In 2006, Krystle earned her undergraduate degree in physics from Colgate University. At Colgate University, Krystle discovered two passions: teaching and scientific research. As a physics major, during her sophomore year she began tutoring younger physics students and found that she truly enjoyed helping them learn. Throughout her Colgate career, Krystle was able to be a teaching assistant and tutor several physics classes. Vibrant research experiences with Colgate professors cemented her interest in research.
At Colgate, Krystle also distinguished herself as a student leader in several groups including the Colgate Society ofPhysics Students (SPS) and the Caribbean Students Association. For several years, Krystle also served as an elected member on the SPS National Council and also on the American Institute of Physics' (AIP) Education Committee. This relationship with the SPS national office and the AIP continue today as Krystle is leading a partnership with the SPS to introduce an Undergraduate Research Symposium at the American Crystallographic Association annual meeting.
In August 2006, Krystle entered into the Biophysics PhD program at the University of Rochester. She joined Clara Kielkopf's lab for her doctoral work, which was focused on the structural and biophysical basis of protein-RNA interactions. Krystle had many successes during graduate school and won several awards including the William F. Neuman Award from the Biophysics program, which is given to one outstanding biophysics student each year and the university-wide Elon Huntington Hooker Fellowship in recognition for her research at the University of Rochester.
As a graduate student at the University of Rochester, Krystle continued to accept teaching opportunities while developing scientific research skills. In March 2010, Krystle was given to opportunity to be a guest lecturer in the Chemistry Department at Hampton University with advisement from Dr. Shanthi Paranawithana, a Kielkopf Lab alumna.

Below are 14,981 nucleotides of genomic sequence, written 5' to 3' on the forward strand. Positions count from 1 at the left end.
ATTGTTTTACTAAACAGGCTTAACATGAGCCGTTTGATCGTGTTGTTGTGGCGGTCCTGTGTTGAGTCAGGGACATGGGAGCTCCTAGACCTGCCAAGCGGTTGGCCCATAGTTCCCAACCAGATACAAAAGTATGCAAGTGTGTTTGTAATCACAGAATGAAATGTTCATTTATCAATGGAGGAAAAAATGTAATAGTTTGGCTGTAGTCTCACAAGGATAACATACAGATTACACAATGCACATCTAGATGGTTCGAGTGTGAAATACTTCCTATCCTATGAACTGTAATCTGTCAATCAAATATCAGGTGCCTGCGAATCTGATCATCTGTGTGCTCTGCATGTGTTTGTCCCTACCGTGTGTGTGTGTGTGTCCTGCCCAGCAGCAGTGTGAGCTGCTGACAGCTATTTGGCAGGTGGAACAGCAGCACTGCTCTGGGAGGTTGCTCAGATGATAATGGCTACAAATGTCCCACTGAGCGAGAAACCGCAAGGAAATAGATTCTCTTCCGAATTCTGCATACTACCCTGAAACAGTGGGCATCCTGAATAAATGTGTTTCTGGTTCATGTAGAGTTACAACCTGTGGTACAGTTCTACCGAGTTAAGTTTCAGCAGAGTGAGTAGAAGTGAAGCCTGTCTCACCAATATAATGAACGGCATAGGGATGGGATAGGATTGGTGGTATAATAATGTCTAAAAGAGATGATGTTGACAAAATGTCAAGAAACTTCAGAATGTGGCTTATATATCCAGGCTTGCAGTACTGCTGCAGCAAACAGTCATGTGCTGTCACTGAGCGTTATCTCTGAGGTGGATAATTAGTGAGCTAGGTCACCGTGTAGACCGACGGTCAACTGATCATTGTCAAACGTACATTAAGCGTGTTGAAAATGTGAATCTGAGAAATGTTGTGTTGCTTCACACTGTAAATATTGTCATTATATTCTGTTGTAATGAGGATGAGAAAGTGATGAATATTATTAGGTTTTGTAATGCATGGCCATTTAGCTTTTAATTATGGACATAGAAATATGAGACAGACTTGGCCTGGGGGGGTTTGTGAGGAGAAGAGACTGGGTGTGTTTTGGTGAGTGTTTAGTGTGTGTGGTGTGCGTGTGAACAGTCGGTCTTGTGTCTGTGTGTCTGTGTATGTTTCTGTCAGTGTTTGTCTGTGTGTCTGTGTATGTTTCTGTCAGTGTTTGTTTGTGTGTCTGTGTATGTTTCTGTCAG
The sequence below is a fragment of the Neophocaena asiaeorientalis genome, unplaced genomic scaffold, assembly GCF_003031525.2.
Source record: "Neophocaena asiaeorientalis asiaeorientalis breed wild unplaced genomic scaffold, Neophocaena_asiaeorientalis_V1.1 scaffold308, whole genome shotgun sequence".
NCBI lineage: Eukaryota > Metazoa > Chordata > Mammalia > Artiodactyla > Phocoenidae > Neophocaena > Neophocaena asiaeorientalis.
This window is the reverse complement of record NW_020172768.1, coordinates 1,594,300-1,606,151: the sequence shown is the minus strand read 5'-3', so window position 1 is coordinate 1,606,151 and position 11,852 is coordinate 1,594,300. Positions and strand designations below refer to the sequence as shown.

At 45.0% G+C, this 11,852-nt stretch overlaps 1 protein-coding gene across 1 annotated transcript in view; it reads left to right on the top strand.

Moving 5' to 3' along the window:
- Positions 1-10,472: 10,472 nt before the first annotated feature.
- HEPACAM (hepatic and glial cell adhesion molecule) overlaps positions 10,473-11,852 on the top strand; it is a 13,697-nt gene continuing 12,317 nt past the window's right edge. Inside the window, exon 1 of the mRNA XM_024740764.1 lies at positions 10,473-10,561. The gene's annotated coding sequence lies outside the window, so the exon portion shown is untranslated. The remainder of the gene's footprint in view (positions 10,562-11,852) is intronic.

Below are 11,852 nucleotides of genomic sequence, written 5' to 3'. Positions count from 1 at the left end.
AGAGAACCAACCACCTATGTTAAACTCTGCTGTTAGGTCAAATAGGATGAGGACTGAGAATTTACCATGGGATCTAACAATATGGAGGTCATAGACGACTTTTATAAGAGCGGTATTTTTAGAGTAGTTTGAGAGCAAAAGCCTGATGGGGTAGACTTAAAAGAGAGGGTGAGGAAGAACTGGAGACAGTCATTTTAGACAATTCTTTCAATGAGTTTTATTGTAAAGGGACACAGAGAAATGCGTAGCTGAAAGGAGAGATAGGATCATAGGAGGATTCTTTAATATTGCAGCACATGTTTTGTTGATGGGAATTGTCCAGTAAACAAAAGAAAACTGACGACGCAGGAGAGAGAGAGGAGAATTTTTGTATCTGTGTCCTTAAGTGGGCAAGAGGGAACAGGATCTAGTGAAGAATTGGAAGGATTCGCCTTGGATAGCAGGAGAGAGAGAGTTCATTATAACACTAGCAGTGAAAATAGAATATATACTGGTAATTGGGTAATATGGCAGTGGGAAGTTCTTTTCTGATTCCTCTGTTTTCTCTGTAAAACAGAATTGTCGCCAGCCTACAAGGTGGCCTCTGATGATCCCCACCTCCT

In summer 2011, Krystle successfully defended her thesis "Structural and Thermodynamic Analysis of Protein-Nucleic Acid Interactions" for her doctorate in biophysics; earning the George V. Metzger award from the Biophysics program for "the most outstanding PhD thesis in Biophysics".
Next, Krystle worked as a postdoctoral researcher at the University of North Carolina Chapel Hill. Krystle's research was funded in part by a prestigious SPIRE (Seeding Postdoctoral Innovators in Research and Education) postdoctoral fellowship. With a deep interest in both teaching and research, Krystle was excited to be a part of the SPIRE postdoctoral program which seeks " To provide multi-dimensional professional development for science researchers and educators to succeed in academic careers, to bring engaging teaching methods into the classroom, and to increase diversity in science professions." In Dr. Kielkopf's lab, Krystle cultivated a love of macromolecular x-ray crystallography which still continues today. At UNC she used x-ray crystallography to characterize several proteins responsible for the transfer of virulence and antibiotic resistance factors between bacterial cells in Dr. Matthew Redinbo's Lab.
As part of her SPIRE fellowship, Krystle had a year-long teaching placement at the University of North Carolina at Pembroke where she taught Principles of Biology and facilitated a new workshop for undergraduates to help prepare for research experiences discussing topics such as establishing and maintaining a positive relationship with your mentor, lab practices of an effective researcher, and developing strategies to overcome challenges in lab.
Currently, Krystle is a Professor of Practice in the Department of Biological Sciences at Lehigh University, where she teaches several biology courses (see Teaching) and maintains an undergraduate research lab (see Research).
Outside of lab, Krystle's interests include reading, cooking and spending time with her husband Matt, daughter Maya, and their energetic dog Emmy Rosalind Franklin. Krystle also loves to dance, sing, and play the steeldrum. During graduate school she was a member of an all biophysicst rock band with her fellow graduate students. She was also a part-time member of the Alfred St. John's Trinidad and Tobago SteelBand, where she played the double tenor, and appeared on the band's 2009 Christmas album: Caribbean Christmas Carnival. At UNC, she danced with the competitive Tar Heel Raas student dance group. Her latest project is learning to play the guitar.